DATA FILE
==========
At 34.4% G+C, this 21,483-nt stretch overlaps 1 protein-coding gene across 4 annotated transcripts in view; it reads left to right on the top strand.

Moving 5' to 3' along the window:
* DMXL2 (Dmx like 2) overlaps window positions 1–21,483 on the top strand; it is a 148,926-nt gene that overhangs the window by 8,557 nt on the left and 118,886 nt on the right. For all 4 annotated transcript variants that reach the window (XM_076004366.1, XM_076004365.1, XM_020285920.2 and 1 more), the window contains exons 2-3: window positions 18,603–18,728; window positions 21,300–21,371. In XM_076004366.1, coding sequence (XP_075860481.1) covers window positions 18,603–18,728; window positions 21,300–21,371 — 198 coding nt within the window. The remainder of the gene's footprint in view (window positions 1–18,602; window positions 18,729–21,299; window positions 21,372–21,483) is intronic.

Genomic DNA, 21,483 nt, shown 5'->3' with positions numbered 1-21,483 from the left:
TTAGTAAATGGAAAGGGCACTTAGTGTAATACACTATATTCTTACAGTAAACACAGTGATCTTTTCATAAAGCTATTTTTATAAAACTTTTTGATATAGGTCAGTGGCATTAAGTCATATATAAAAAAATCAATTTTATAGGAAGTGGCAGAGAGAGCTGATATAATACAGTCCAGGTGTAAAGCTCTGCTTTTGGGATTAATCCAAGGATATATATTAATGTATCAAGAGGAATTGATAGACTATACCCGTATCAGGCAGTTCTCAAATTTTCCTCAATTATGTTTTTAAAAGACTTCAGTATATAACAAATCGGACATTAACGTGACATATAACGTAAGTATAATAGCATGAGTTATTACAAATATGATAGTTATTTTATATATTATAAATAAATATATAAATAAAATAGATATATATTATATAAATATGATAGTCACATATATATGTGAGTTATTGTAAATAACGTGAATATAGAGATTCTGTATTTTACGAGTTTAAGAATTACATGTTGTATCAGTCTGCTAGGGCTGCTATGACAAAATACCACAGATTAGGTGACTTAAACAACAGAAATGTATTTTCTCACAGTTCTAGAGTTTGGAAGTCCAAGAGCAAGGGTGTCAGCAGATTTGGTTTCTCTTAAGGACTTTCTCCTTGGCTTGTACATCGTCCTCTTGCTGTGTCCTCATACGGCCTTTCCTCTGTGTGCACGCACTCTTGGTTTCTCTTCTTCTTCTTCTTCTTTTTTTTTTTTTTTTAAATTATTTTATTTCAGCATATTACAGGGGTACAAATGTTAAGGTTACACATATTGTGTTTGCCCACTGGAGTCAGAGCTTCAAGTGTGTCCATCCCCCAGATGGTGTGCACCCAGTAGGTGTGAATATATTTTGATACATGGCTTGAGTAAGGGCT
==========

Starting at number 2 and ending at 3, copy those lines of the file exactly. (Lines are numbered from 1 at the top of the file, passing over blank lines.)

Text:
Moving 5' to 3' along the window:
* DMXL2 (Dmx like 2) overlaps window positions 1–21,483 on the top strand; it is a 148,926-nt gene that overhangs the window by 8,557 nt on the left and 118,886 nt on the right. For all 4 annotated transcript variants that reach the window (XM_076004366.1, XM_076004365.1, XM_020285920.2 and 1 more), the window contains exons 2-3: window positions 18,603–18,728; window positions 21,300–21,371. In XM_076004366.1, coding sequence (XP_075860481.1) covers window positions 18,603–18,728; window positions 21,300–21,371 — 198 coding nt within the window. The remainder of the gene's footprint in view (window positions 1–18,602; window positions 18,729–21,299; window positions 21,372–21,483) is intronic.